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Travel, Teach, Live in Japan

Queer Yet Educative Facts About Japan

Excited about your trip to the “Land of Rising Sun”? Here are some interesting facts about Japan that will heighten your anticipation levels of unraveling the unique culture of this beautiful country, and also enrich with you some intriguing customs that are followed in the Hometown of Sakura.

* More than 70% of Japan’s landscape consists of mountains that include more than 200 volcanoes. The tallest mountain in Japan – Mt. Fuji is an active volcano.

* The Japanese language has four different writing scripts: Romaji, Katakana, Hiragana, and Kanji.

* Japan imports approximately 85% of Jamaica's annual coffee production.

* Japan's literacy rate is almost 100%.

* Noodles, especially soba (buckwheat), are slurped very loudly when eaten. It is believed that slurping symbolizes the food is delicious, and also helps to cool down the piping hot noodles.

* When moving into an apartment it is customary to gift the landlord money which is equivalent to two months' rent.

* Japanese people live an average of 4 years longer than Americans. Average life expectancy in Japan is one of the highest in the world.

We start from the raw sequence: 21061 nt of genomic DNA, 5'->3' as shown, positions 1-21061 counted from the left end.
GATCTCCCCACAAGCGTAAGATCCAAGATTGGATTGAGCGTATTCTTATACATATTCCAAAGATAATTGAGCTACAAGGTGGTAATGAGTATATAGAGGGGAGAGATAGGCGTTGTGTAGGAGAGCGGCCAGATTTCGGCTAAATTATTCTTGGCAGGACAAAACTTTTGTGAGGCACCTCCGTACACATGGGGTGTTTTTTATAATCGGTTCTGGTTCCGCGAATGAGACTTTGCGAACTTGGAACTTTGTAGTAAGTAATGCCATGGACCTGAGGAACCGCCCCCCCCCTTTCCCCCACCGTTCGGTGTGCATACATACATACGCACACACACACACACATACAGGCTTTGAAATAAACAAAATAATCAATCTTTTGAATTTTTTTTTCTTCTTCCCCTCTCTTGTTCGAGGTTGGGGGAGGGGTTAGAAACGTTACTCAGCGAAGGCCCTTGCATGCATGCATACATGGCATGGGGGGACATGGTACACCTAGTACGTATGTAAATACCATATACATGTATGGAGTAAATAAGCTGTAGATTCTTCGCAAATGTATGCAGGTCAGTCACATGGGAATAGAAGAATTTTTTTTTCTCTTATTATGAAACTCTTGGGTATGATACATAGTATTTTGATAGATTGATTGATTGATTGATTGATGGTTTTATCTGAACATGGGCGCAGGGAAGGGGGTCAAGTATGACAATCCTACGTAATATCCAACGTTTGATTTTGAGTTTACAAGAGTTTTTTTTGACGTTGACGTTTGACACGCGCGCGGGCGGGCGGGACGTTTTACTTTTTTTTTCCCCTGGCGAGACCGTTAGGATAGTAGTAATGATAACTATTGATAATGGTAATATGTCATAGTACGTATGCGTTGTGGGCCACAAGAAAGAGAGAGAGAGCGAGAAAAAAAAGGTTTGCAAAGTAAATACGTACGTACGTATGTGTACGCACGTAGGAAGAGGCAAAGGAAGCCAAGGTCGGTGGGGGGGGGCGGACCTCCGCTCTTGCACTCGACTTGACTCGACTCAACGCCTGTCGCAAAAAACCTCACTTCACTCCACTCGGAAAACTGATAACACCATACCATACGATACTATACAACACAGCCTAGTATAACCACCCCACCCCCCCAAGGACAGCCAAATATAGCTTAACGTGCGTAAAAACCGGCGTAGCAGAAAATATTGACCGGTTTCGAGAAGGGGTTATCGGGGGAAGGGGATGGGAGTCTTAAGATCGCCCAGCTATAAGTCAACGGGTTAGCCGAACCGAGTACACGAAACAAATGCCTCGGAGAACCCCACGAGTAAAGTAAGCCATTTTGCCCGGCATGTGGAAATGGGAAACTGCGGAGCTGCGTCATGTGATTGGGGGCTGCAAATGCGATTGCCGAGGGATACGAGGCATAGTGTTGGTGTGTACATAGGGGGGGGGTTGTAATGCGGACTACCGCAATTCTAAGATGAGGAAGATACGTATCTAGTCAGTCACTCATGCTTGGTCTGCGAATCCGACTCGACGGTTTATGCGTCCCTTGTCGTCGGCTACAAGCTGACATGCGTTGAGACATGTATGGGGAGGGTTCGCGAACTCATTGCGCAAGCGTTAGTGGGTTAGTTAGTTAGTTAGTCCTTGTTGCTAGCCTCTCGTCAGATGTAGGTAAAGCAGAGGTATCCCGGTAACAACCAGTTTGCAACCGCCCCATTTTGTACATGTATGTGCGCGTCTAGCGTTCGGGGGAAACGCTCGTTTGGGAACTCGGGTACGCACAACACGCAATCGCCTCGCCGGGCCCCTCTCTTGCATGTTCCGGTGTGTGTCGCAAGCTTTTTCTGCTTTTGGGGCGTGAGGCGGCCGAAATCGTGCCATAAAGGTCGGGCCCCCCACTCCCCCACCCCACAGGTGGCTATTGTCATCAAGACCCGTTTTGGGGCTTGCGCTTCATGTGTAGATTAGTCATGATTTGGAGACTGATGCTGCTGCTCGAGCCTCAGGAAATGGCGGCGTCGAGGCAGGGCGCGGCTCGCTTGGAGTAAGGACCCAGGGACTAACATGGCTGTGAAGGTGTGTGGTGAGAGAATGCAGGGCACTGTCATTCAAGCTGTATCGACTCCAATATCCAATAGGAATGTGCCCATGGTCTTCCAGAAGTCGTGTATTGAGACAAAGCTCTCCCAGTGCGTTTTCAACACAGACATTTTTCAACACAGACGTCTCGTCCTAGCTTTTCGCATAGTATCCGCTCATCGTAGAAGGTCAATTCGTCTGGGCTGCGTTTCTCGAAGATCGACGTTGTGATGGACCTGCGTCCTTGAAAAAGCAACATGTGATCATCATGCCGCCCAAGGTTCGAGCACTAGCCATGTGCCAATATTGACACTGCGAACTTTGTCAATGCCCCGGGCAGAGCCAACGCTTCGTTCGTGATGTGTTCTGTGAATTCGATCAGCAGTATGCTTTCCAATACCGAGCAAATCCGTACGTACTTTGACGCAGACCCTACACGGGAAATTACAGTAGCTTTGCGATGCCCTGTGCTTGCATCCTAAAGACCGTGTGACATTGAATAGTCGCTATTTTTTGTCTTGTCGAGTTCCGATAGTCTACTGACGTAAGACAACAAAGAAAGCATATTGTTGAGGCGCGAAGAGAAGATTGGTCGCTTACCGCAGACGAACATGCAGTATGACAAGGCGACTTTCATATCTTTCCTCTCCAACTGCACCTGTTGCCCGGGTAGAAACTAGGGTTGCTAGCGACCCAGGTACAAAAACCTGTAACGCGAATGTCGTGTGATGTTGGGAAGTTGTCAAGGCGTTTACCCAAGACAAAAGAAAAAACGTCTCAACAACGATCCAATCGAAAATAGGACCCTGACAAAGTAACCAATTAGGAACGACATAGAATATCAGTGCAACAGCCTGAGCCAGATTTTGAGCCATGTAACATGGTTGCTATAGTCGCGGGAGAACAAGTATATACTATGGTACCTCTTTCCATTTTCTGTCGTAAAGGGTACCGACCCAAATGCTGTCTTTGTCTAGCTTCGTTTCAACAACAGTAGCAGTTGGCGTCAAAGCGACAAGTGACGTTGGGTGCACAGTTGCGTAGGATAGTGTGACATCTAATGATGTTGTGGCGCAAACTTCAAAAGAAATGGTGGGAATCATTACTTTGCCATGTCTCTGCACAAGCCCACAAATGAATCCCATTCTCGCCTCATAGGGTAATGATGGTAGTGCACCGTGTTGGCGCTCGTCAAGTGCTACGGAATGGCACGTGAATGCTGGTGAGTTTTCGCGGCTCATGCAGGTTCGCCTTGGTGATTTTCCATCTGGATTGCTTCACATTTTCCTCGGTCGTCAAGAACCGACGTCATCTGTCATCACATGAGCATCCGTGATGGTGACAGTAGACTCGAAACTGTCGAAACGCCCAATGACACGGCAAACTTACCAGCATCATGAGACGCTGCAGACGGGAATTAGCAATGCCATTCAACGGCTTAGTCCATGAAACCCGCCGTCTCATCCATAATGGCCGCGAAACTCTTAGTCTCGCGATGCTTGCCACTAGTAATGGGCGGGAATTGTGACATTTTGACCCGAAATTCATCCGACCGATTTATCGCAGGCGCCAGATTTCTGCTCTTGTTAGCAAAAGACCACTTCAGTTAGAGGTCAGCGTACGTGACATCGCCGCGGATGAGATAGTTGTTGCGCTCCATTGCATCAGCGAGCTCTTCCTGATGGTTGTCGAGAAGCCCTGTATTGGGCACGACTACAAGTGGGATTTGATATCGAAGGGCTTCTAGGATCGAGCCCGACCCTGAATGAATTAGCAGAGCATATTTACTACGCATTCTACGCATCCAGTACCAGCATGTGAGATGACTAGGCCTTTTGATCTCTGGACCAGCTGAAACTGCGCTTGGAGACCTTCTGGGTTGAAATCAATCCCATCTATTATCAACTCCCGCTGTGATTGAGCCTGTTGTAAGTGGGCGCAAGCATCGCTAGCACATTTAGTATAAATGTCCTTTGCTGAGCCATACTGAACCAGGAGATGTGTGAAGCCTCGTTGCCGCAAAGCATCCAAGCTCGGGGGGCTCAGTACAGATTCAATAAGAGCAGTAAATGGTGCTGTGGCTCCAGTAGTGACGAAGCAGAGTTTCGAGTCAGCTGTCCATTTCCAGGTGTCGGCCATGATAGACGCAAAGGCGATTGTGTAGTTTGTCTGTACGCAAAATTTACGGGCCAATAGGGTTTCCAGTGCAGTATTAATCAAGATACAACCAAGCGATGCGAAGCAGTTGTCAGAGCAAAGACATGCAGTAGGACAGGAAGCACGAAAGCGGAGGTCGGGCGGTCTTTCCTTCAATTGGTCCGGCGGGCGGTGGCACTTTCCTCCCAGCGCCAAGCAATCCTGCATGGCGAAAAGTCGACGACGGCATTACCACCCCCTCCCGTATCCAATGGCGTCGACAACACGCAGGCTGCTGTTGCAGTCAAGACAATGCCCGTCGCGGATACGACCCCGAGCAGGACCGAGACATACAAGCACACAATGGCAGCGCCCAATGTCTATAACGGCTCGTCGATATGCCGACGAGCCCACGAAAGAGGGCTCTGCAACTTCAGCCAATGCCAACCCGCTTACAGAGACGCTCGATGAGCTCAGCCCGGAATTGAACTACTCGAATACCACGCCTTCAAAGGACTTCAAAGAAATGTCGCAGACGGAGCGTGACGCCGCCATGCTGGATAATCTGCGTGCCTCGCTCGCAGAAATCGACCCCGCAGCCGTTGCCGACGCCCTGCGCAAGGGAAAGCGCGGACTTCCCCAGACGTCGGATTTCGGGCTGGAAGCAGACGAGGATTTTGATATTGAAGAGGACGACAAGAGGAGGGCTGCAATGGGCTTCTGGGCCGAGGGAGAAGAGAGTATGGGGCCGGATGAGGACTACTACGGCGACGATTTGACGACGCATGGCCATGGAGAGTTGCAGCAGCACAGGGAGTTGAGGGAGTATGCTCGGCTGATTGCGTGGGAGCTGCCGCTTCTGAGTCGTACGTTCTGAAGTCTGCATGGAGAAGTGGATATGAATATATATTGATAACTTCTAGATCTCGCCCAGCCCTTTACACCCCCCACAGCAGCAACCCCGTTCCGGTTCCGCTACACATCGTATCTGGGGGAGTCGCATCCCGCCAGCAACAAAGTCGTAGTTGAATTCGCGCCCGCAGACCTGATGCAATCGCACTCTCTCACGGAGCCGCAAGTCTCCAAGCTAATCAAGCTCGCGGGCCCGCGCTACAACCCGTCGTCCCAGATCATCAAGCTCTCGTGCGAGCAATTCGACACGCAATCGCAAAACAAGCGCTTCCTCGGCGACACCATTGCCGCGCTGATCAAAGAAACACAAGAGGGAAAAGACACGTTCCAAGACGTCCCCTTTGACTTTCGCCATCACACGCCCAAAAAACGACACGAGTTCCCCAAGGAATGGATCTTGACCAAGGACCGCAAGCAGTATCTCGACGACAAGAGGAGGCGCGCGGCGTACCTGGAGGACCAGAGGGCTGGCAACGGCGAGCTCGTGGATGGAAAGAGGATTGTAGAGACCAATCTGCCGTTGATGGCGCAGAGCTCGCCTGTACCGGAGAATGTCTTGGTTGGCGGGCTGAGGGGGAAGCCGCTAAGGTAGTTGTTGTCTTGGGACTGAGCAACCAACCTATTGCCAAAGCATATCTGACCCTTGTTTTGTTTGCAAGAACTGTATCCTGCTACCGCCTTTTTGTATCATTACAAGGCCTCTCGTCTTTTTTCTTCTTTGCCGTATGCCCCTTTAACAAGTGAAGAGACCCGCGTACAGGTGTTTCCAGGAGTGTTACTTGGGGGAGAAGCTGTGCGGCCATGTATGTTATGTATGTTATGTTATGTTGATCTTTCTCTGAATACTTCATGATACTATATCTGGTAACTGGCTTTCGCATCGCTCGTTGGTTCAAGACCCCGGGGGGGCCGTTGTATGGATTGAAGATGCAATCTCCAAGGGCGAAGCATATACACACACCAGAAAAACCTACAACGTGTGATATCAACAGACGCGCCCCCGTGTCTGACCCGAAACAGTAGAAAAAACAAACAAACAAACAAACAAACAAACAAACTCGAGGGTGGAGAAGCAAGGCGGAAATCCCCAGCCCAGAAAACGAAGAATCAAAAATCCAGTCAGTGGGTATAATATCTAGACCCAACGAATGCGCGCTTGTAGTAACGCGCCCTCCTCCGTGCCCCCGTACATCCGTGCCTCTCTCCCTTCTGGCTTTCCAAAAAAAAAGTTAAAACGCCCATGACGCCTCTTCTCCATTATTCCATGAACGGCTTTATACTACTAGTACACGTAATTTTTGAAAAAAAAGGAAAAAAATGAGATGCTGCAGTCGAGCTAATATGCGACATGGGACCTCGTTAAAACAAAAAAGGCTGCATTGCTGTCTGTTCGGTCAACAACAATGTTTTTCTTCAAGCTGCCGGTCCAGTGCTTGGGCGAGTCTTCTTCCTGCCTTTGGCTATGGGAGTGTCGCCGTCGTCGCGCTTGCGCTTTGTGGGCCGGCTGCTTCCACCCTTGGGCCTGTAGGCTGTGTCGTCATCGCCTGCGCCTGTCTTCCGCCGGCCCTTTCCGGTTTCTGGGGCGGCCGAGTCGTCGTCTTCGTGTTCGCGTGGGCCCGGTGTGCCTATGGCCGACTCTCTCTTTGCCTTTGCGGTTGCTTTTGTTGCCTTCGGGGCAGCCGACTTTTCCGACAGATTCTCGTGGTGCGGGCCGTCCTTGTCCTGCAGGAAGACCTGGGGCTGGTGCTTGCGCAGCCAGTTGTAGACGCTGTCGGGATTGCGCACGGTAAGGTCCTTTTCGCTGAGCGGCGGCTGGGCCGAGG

* The Japanese language has thousands of foreign loan words, known as gairaigo, which indicates a "borrowed word" of foreign origin that is transliterated into Japanese.

* Shaving the head is a custom followed by some men to express apology.

* Cutting the hair is a custom followed by some women after breaking up with their boyfriends.

* Tokyo has had 24 recorded instances of people either killed or receiving serious skull fractures while bowing to each other to honor the traditional Japanese greeting.

* Contrary to popular belief, whale meat is not a delicacy in Japan. Many Japanese dislike the taste and older Japanese are reminded of the post-World War II period when whale meat was one of the few economical sources of protein.

* It was customary in ancient Japan for women to blacken their teeth with dye as white teeth were considered ugly. This practice persisted until the late 1800's.

* Sumo wrestlers eat a stew called Chankonabe to fatten up. Many restaurants in the Ryogoku district of Tokyo serve this nabe (Japanese word for stew).

Now that you know a little about Japan’s unique culture and traditions, it will be an interesting activity to confirm these facts when you actually visit this exotic country. Despite some common customs, Japan also exudes diversity. Get ready to experience this diversity by exploring Tokyo Tours, Kyoto Tours, and Osaka Tours and visit Japan’s most significant cities.

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